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Cholesteryl Ester Storage Disease

Sandra Montero-Villegas, Mónica Polo, Marianela Galle, Boris Rodenak-Kladniew, María Castro, Ana Ves-Losada, Rosana Crespo, Margarita García de Bravo
The essential oils (EOs) of Lippia alba, an herb extensively used as a folk medicine in Latin America, are today promoted as an effective means of eliminating problems caused by hyperlipemia. We hypothesized that L.alba EOs inhibited cholesterol and triacylglycerols synthesis and decreased the intracellular depots of those lipids (lipid droplets), mechanisms involving the induction of a hypolipidemic response. Our aim was, therefore, to evaluate the hypolipogenic capability of the EOs of four L. alba chemotypes on liver-derived (HepG2) and non-liver (A549) human cell lines and to identify the potential biochemical targets of those chemotypes, particularly within the mevalonate pathway (MP)...
November 30, 2016: Lipids
James E Frampton
Sebelipase alfa (Kanuma(®), Kanuma™), the first commercially available recombinant human lysosomal acid lipase (LAL), is approved in various countries worldwide, including those of the EU, the USA and Japan, as a long-term enzyme replacement therapy for patients diagnosed with LAL deficiency (LAL-D), an ultra-rare, autosomal recessive, progressive metabolic liver disease. In an ongoing study in nine infants presenting with early-onset LAL-D (Wolman disease), open-label treatment with sebelipase alfa significantly improved 1-year survival compared with historical controls...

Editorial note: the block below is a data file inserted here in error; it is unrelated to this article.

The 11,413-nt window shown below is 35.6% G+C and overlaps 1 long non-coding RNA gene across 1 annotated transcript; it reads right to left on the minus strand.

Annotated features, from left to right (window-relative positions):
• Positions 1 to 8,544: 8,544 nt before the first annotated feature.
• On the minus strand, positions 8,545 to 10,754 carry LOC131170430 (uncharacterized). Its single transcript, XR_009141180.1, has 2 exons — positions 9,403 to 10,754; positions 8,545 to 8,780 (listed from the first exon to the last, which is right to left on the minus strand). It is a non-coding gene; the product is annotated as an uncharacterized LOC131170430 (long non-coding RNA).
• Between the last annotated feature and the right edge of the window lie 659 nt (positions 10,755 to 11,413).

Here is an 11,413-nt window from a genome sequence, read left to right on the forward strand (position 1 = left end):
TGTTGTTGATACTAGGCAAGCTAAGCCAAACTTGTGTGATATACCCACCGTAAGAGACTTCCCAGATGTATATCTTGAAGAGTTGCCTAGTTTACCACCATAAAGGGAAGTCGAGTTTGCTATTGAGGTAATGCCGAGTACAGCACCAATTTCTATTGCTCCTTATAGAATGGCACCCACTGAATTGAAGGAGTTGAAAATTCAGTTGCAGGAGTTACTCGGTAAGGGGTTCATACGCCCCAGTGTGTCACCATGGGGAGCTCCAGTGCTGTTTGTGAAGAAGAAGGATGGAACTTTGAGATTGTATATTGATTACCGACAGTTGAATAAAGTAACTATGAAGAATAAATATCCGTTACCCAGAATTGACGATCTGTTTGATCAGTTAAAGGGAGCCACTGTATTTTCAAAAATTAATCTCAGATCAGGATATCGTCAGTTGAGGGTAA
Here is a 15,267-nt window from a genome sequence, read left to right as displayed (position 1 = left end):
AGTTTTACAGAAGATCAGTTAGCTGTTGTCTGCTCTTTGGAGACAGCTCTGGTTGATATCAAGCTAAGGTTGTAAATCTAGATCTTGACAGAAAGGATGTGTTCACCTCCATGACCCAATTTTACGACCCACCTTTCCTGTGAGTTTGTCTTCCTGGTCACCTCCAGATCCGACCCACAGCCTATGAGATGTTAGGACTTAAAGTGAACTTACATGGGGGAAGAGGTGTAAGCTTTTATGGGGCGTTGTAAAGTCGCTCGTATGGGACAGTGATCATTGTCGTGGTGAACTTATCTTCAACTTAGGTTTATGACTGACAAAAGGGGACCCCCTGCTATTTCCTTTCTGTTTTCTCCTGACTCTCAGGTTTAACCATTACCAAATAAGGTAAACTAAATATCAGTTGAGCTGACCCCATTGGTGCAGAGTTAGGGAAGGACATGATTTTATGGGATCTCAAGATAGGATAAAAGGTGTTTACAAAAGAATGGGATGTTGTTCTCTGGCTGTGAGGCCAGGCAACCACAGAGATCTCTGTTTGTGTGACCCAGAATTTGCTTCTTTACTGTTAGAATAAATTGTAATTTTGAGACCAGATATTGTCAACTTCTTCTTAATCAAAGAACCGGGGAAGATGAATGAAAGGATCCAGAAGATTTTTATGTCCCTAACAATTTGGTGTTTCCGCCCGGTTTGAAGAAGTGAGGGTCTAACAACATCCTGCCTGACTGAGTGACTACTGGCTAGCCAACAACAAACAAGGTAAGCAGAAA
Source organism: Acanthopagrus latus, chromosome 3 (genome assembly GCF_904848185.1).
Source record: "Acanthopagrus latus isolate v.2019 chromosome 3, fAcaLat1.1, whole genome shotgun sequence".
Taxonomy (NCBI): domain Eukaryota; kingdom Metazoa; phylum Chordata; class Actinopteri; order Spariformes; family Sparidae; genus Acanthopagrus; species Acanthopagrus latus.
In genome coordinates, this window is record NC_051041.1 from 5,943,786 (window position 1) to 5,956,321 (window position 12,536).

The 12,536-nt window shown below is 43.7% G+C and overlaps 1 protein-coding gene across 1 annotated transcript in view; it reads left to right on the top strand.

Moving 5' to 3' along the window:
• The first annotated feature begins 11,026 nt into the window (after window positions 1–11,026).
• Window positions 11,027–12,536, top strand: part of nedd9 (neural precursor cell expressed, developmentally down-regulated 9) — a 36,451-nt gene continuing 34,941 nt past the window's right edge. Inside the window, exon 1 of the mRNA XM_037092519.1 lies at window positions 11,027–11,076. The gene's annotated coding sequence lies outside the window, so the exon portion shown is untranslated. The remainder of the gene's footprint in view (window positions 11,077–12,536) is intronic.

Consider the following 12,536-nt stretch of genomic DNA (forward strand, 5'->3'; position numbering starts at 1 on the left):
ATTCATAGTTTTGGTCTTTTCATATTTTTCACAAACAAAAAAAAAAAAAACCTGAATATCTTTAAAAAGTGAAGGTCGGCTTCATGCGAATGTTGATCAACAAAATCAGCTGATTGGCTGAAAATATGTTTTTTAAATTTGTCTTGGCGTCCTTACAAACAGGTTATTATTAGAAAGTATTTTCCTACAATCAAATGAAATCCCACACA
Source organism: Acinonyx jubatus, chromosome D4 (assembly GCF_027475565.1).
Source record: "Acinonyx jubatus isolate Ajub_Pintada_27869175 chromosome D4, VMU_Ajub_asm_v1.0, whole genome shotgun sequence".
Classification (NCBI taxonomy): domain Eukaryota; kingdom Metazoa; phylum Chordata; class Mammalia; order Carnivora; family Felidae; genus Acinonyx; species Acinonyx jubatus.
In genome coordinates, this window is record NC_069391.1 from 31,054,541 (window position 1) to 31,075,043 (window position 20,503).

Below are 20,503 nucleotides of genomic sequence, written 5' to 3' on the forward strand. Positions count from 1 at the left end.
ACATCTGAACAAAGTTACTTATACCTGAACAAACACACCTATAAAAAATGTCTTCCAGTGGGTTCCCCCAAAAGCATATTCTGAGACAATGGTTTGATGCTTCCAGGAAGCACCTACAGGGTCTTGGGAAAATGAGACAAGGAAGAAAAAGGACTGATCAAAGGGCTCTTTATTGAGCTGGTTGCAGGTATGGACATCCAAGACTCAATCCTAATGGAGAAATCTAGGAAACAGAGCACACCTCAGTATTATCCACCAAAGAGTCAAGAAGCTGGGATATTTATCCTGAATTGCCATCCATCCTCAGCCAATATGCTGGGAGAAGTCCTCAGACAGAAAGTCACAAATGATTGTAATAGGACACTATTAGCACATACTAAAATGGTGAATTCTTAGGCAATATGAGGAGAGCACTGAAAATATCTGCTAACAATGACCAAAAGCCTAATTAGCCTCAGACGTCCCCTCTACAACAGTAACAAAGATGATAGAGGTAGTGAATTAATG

December 2016: American Journal of Cardiovascular Drugs: Drugs, Devices, and Other Interventions
Ryan W Himes, Sarah E Barlow, Kevin Bove, Norma M Quintanilla, Rachel Sheridan, Rohit Kohli
Lysosomal acid lipase deficiency (LAL-D) is a classic lysosomal storage disorder characterized by accumulation of cholesteryl ester and triglyceride. Although it is associated with progressive liver injury, fibrosis, and end-stage liver disease in children and adolescents, LAL-D frequently presents with nonspecific signs that overlap substantially with other, more common, chronic conditions like nonalcoholic fatty liver disease (NAFLD), metabolic syndrome, and certain inherited dyslipidemias. We present 2 children with NAFLD who achieved clinically significant weight reduction through healthy eating and exercise, but who failed to have the anticipated improvements in aminotransferases and γ-glutamyl transferase...
October 2016: Pediatrics